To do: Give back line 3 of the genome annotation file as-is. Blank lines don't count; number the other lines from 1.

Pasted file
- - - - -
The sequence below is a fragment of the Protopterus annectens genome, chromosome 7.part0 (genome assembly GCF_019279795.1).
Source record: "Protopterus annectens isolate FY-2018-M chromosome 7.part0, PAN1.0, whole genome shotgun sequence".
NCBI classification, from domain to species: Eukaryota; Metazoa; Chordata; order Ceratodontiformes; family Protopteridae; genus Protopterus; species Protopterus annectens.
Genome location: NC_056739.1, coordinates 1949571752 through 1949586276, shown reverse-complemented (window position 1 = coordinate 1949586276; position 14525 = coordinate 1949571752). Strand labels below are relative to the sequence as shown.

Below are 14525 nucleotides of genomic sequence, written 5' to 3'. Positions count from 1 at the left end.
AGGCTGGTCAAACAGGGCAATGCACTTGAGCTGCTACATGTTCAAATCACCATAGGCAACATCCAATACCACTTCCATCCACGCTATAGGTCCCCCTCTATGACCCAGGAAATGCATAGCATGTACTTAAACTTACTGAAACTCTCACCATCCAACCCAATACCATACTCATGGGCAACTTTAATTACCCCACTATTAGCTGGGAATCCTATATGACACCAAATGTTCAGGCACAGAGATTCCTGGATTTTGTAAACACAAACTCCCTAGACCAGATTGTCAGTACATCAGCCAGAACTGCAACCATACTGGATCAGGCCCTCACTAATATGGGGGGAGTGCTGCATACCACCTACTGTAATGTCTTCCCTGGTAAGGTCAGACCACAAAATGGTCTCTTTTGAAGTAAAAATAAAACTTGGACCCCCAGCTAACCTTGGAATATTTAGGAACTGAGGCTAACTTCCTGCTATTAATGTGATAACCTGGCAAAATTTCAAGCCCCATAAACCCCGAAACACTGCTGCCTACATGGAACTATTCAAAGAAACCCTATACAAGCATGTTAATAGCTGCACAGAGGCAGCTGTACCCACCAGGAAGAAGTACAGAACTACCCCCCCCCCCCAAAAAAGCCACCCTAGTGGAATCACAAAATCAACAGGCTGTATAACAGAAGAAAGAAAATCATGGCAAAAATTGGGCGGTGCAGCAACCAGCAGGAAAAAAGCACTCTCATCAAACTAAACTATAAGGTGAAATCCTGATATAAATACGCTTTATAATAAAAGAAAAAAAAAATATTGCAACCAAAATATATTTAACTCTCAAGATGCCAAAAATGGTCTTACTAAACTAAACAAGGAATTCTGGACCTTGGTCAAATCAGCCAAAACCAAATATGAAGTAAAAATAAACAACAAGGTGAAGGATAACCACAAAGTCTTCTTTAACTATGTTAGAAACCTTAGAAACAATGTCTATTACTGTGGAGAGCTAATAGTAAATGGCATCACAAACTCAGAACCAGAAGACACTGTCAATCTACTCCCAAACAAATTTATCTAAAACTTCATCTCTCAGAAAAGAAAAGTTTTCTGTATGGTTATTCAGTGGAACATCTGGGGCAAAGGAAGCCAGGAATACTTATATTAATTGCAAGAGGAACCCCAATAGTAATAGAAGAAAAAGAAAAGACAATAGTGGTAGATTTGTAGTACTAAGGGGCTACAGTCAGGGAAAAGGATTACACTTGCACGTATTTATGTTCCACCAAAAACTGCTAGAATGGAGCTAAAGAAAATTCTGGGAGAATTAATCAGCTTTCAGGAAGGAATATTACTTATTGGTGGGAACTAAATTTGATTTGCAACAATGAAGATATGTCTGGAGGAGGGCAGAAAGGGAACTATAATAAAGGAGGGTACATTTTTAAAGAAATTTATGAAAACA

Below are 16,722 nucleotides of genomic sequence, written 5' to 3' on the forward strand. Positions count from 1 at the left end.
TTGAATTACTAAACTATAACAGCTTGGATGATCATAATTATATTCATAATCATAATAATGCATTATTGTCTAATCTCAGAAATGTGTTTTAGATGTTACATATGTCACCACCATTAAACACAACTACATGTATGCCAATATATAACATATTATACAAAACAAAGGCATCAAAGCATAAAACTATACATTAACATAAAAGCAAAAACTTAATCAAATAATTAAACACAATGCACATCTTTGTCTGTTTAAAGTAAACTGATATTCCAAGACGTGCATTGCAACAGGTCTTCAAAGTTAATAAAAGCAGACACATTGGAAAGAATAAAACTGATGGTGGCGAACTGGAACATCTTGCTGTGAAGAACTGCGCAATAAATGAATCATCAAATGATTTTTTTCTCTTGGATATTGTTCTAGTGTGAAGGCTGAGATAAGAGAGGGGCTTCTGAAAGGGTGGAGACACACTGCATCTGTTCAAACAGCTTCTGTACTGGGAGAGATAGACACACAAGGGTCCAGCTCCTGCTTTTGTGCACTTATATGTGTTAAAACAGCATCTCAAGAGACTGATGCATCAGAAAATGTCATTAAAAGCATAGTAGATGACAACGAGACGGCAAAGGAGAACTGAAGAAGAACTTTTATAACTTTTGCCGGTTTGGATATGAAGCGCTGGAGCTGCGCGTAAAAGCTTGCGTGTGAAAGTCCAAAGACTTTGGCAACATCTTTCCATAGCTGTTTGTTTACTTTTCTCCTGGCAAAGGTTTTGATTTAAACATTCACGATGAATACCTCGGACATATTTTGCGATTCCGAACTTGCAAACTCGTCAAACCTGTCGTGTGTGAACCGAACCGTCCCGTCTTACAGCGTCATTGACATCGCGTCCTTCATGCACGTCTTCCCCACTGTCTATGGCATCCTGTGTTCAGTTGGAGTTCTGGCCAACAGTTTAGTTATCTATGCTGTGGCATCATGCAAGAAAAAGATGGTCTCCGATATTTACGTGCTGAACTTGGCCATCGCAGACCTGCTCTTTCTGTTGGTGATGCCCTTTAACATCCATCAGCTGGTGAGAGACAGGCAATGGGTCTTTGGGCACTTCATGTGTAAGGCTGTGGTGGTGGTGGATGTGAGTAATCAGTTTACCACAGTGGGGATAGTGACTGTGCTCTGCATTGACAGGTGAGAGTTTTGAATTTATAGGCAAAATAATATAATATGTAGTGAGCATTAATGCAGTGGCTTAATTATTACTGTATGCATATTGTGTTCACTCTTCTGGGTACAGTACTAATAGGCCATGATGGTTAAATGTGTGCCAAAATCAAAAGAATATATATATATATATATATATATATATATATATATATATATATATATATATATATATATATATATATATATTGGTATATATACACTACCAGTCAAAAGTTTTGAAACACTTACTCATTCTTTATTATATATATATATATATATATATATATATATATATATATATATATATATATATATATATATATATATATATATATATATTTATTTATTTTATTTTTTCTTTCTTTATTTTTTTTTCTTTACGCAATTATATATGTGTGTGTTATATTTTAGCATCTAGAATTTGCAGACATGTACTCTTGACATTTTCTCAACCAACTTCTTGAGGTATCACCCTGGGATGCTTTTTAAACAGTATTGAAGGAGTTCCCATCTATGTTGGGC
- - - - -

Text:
NCBI classification, from domain to species: Eukaryota; Metazoa; Chordata; order Ceratodontiformes; family Protopteridae; genus Protopterus; species Protopterus annectens.